Since the late 1990s, researchers have known that a gene called PTEN (short for phosphatase and tensin homolog on chromosome 10) encodes a signaling protein that suppresses tumor growth. What wasn't known, however, was what mechanism activated PTEN. The answer was found by a group of researchers led by University of Illinois at Chicago chemistry professor Wonhwa Cho. They report their findings in the June 9 online edition of the Proceedings of the National Academy of Sciences.
"The role of PTEN is to counterbalance the action of an enzyme that induces cell growth," said Cho. "Over-activation of the enzyme can lead to cancer. So if you lose a PTEN gene and its cellular activity, the cell goes out of control. It's like a car with an accelerator but without the brakes."
It was generally thought that PTEN was activated by binding to other proteins, giving it a signal to interact with the cell membrane. But Cho said that's not the case.
Cho's group found that PTEN itself can be activated by phosphorylation, or the chemical addition of a phosphate tag.
"We found that the phosphorylation of certain sites of the PTEN protein worked as a switch to completely change its electrostatic property," said Cho. "It switched from being neutral to positively charged, then recognized the opposite charge on the membrane to bind there." Once the bind took hold, the cancer suppression action went to work.
Cho's laboratory used a biophysical technique called surface plasmon resonance analysis and cellular microscopic analysis of green fluorescence protein-labeled PTEN to unlock the secret of its activation. The UIC chemist believes the mechanism described for PTEN is a relatively common way to regulate membrane binding and activation of many cellular proteins involved in cell signaling and membrane trafficking.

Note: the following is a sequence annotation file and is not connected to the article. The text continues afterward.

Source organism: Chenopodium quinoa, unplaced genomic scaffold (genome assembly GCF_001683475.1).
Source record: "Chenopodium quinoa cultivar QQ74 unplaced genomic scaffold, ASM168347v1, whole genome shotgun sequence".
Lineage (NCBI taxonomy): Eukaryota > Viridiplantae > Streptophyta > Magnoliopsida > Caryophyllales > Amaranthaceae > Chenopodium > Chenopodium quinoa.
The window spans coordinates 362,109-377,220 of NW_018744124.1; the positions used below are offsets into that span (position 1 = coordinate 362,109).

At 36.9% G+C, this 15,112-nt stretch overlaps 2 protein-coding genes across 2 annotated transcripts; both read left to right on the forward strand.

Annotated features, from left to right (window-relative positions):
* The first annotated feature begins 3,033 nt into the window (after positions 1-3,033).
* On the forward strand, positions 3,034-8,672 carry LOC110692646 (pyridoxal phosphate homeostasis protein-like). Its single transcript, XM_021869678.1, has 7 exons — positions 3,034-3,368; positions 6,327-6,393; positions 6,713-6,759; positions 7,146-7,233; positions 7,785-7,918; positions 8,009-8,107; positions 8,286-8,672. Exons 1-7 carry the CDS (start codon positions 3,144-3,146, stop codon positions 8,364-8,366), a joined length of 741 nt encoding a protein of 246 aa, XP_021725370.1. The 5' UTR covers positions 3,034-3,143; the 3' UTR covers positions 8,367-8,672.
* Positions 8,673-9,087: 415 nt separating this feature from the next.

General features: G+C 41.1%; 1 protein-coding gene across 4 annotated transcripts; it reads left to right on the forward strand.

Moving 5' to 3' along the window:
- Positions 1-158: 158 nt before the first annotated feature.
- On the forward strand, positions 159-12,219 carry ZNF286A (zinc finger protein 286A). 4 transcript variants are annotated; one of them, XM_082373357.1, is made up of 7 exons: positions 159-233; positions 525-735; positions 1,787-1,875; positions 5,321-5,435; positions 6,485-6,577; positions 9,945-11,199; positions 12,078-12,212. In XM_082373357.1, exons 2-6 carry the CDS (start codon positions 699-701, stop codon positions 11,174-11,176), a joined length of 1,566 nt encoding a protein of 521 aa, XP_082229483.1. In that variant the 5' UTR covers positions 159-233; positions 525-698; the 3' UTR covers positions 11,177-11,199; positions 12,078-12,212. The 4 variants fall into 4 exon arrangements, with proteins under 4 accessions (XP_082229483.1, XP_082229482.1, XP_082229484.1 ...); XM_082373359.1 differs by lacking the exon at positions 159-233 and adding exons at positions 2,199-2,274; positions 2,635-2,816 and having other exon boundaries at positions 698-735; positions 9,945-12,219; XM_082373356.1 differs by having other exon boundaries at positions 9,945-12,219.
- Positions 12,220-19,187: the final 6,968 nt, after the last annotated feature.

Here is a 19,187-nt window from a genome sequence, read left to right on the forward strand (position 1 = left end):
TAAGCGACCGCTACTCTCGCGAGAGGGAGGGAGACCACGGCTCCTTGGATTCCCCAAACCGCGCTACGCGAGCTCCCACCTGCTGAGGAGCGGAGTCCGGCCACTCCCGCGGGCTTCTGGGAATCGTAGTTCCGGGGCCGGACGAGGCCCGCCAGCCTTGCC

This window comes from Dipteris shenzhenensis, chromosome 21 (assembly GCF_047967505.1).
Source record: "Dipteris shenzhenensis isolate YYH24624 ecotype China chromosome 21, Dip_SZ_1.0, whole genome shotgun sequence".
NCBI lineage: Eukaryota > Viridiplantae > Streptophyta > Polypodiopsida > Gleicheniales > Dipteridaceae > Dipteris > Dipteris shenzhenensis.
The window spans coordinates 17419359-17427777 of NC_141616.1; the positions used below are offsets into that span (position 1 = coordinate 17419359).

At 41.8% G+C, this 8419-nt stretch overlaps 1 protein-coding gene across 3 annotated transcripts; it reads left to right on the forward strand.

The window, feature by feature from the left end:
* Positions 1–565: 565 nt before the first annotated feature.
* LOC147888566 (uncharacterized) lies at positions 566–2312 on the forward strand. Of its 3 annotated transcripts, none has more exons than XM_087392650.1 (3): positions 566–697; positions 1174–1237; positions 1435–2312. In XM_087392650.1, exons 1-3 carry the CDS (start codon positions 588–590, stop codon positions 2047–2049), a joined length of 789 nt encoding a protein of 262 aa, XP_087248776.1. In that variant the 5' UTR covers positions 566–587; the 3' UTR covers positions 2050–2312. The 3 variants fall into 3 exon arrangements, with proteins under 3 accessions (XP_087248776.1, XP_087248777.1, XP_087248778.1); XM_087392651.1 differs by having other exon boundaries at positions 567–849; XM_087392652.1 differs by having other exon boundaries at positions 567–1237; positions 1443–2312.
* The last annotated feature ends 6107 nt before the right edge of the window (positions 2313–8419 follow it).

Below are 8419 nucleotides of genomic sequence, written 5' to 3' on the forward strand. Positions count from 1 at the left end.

Loss of PTEN regulation has been linked to various cancers, including the malignant and usually deadly brain cancer glioblastoma, and to endometrial carcinoma, or cancer of the uterine lining. It has also been linked to a cancer-prone condition called Cowden disease.
With this newly reported knowledge about the inner workings of PTEN, Cho hopes a way will be found to treat patients with damaged or mutated PTEN genes.
Loss of PTEN action causes the cancer, Cho explained. To treat this condition, one must add the PTEN gene to the cell which lacks it, but the resulting PTEN protein must be in its active form, he said.
"We discovered what activates the protein and can actually provide activated PTEN. We also discovered how PTEN rapidly degrades in a cell and can control the degradation. This may lead to a very effective therapy."
Other investigators on the study include Sudipto Das, a Ph.D. student in chemistry at UIC, and Jack Dixon, a professor formerly at the University of Michigan and now at the University of California, San Diego. Dixon has done extensive research on PTEN.
For more information about UIC, visit http://www.